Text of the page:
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Publication numberUS4043418 A
Publication typeGrant
Application numberUS 05/644,549
Publication dateAug 23, 1977
Filing dateDec 29, 1975
Priority dateNov 6, 1975
Publication number05644549, 644549, US 4043418 A, US 4043418A, US-A-4043418, US4043418 A, US4043418A
InventorsThomas R. Blakeslee
Original AssigneeLogisticon Inc.
Export CitationBiBTeX, EndNote, RefMan
External Links: USPTO, USPTO Assignment, Espacenet
Reverse direction guidance system for lift truck
US 4043418 A
Abstract
An automatic guidance device for a self-powered cargo moving vehicle operated by a vehicle-borne sensor which follows a buried, energized wire path and which includes sensor means mounted either between the fixed and steerable axles or in front of the fixed axle of the vehicle for guiding the vehicle when it travels in a direction such that the fixed axle precedes the sensor by effectively generating a position error signal relative to the direction of travel. In one preferred embodiment the sensor includes a pair of sensing coils whose outputs are combined to generate an error signal V=(1+K)R-KF where R and F are the difference of outputs of a pair of rear and forward sensors, respectively, and K is equal to the ratio of the distance of the rear pair of coils to the virtual sense point and the distance between the rear and forward pairs of coils.
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Claims(10)
What is claimed is:
1. An improved, self-guided vehicle of the type which automatically follows an externally defined path in a forward direction and which has at least one ground engaging steerable wheel, sensor means mounted on the vehicle for generating a position error signal representative of the position of the vehicle with respect to the path, steering actuator means attached to the ground engaging steering wheel for steering the vehicle in response to a steering control signal to the steering actuator means, and steering circuit means supplied with the position error signal for generating a first steering control signal for the steering actuator means to cause the steering actuator means to automatically steer the vehicle along the external path, wherein the improvement comprises:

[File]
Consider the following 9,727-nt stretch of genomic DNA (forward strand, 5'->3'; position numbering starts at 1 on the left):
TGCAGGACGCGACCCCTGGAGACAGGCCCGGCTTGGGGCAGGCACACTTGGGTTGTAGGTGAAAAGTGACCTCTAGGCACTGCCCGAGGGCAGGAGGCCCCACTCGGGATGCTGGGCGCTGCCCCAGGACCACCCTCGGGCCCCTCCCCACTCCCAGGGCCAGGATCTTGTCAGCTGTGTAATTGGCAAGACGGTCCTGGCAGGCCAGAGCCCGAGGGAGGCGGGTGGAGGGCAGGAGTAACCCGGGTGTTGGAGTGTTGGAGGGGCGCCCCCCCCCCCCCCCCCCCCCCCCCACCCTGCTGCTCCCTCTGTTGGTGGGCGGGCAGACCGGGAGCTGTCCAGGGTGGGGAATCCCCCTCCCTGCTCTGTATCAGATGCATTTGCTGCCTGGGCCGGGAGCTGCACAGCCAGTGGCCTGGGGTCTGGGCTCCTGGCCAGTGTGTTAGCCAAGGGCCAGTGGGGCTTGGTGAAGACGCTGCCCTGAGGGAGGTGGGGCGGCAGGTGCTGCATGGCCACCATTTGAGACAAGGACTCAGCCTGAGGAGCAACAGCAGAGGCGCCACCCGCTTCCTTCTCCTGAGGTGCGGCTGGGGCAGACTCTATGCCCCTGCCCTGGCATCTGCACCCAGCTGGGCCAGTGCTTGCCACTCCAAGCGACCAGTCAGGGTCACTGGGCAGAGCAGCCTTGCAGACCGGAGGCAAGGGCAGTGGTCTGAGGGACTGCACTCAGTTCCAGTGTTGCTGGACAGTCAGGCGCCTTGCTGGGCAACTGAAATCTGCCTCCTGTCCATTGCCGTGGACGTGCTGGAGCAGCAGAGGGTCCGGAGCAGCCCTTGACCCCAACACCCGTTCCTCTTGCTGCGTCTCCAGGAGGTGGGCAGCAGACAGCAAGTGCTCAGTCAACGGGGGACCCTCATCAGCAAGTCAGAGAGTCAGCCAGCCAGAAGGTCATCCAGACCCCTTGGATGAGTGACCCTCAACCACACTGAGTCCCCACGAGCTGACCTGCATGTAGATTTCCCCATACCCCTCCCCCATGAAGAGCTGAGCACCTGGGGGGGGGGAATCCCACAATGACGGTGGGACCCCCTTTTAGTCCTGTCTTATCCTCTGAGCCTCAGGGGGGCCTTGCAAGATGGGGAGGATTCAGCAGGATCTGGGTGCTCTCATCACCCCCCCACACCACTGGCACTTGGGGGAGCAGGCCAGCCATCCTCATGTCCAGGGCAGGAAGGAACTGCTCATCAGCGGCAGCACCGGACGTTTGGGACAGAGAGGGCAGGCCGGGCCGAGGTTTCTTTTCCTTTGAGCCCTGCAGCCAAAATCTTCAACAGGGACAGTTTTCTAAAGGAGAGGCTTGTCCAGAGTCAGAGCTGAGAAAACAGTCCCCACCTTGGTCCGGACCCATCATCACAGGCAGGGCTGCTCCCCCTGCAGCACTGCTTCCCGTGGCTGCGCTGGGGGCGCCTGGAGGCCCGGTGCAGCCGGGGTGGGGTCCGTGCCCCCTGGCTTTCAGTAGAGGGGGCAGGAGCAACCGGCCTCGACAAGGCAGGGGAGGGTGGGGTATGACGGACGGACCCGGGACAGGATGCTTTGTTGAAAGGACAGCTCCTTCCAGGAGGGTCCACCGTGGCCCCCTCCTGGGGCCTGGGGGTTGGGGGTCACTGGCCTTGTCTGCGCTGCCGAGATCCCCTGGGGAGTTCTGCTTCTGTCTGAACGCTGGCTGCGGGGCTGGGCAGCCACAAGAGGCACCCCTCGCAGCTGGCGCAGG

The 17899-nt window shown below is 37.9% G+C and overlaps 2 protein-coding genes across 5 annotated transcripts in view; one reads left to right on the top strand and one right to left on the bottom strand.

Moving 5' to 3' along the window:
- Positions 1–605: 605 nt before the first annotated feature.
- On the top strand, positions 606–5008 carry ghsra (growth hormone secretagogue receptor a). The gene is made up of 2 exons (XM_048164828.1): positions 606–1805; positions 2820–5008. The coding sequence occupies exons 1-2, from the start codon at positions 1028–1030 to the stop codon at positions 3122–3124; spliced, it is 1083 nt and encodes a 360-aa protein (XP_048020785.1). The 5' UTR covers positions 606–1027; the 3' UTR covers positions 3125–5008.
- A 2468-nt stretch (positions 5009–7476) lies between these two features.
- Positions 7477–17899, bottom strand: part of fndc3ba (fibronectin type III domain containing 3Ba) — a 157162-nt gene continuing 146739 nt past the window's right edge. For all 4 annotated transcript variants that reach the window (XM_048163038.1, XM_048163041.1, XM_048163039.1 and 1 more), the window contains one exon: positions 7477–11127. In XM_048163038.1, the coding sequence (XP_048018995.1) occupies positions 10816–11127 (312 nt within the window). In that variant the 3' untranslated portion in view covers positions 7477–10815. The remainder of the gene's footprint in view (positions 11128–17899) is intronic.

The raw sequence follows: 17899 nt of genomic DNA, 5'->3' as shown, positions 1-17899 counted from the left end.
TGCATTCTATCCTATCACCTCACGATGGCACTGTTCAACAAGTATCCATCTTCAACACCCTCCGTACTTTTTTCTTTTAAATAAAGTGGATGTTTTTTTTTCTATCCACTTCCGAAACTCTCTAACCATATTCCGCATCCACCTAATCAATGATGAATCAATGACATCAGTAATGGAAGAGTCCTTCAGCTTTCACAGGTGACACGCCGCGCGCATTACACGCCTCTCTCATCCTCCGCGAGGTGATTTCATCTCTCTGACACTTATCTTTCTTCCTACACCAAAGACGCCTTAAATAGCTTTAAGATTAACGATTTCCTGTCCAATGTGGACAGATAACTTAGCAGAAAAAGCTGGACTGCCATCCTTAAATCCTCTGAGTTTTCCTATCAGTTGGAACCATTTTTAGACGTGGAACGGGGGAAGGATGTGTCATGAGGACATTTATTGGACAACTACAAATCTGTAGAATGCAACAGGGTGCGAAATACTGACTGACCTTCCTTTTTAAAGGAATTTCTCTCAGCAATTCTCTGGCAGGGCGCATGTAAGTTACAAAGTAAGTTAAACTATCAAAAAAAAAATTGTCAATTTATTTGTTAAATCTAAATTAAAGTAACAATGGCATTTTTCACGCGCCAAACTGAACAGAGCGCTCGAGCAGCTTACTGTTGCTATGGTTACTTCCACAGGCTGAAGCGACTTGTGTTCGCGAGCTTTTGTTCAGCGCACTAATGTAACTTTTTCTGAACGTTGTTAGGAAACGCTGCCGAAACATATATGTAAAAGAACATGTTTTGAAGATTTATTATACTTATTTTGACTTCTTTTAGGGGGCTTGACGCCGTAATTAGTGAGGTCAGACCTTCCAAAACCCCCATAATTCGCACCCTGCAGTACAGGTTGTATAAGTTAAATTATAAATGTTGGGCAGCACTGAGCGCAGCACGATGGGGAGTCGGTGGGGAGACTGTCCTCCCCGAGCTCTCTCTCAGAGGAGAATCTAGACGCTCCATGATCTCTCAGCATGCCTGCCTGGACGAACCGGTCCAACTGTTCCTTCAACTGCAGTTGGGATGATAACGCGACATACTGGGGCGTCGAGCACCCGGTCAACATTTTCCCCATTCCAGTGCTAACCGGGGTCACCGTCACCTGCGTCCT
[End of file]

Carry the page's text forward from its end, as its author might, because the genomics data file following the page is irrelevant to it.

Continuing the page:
sensor means for generating the position error signal relative to a virtual sense point to the rear of the vehicle to guide the vehicle when it travels in a backward direction along the path.
2. An improved self-guided vehicle as recited in claim 1 wherein the path is defined by a buried, energized wire and wherein the sensor means comprise a pair of forward sensor coils and a pair of reverse sensor coils with the terms forward and rear taken in the sense of the direction of forward vehicle travel, each of the pairs of coils being mounted on the vehicle so as to normally straddle the path and each pair of the coils producing an output signal representative of the difference of the outputs of the coils of each pair, and means for generating the position error signal (V) with respect to the virtual sense point according to the formula:
V = (1+K)R-KF
where
R = difference of outputs of the rear pair of sensor coils;
F = difference of outputs of the forward pair of sensor coils; and
K = constant = ratio of the distance between the rear pair of coils and the virtual sense point to the distance between the rear and forward pairs of coils.
3. An improved self-guided vehicle as recited in claim 1 wherein the path is defined by a buried, energized wire and wherein the sensor means comprise right (R) and left (L) error coils mounted on the vehicle on opposite sides of the path and a direction sensing coil for sensing the angle the vehicle makes with respect to the wire, the direction sensing coil being aligned with the wire so that its output (φ) is proportional to the tangent of the angle made with the wire for small angles, and means for generating the position error signal (V) with respect to the virtual sense point according to the formula
V = L-R+Kφ
where
K is a constant determined in part by the ratio of the distance between the direction sensing coil and the virtual sense point to the maximum output of the direction sensing coil
L = output of left error coil
R = output of right error coil
φ = output of the direction sensing coil.
4. An improved self-guided vehicle as recited in claim 1 further comprising